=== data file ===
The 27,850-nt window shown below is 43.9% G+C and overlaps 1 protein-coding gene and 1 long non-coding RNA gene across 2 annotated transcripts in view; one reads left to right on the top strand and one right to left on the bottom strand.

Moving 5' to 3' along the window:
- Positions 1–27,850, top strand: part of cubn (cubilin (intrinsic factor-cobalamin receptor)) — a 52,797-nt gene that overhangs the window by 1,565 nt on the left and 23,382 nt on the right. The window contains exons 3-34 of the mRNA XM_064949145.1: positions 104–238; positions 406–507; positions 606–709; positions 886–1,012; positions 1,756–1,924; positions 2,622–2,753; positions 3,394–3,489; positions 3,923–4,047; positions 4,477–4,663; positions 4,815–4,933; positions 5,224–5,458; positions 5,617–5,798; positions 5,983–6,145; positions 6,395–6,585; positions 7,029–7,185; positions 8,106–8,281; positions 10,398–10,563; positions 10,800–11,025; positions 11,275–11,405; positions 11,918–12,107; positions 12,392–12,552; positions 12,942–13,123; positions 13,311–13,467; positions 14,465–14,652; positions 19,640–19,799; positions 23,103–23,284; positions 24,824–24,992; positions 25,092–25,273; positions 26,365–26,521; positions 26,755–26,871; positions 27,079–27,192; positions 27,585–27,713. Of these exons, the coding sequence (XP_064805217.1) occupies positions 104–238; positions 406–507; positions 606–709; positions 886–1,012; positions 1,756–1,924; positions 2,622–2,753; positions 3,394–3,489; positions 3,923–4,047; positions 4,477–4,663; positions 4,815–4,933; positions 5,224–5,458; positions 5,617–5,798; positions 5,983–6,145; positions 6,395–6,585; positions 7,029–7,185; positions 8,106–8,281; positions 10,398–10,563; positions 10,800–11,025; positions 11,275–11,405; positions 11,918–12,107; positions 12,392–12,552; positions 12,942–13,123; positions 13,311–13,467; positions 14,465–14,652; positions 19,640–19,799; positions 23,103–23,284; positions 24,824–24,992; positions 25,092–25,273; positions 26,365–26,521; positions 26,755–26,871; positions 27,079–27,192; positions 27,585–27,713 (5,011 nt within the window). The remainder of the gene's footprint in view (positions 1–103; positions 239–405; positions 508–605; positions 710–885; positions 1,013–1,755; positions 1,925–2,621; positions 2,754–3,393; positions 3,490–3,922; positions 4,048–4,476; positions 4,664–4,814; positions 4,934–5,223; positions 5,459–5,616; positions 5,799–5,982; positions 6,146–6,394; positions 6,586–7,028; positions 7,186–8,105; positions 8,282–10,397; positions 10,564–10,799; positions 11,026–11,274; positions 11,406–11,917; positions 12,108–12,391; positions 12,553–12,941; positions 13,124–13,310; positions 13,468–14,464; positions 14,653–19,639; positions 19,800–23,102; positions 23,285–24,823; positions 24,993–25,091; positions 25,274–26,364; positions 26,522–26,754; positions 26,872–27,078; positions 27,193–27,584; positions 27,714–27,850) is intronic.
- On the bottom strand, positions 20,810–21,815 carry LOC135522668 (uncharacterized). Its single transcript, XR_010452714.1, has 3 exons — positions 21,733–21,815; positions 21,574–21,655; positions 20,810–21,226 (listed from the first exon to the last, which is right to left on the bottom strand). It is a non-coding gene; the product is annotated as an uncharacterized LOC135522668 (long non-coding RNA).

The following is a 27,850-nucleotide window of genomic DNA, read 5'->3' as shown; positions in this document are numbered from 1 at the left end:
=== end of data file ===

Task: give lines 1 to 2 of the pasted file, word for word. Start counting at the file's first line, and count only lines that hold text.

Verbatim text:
The 27,850-nt window shown below is 43.9% G+C and overlaps 1 protein-coding gene and 1 long non-coding RNA gene across 2 annotated transcripts in view; one reads left to right on the top strand and one right to left on the bottom strand.

Moving 5' to 3' along the window: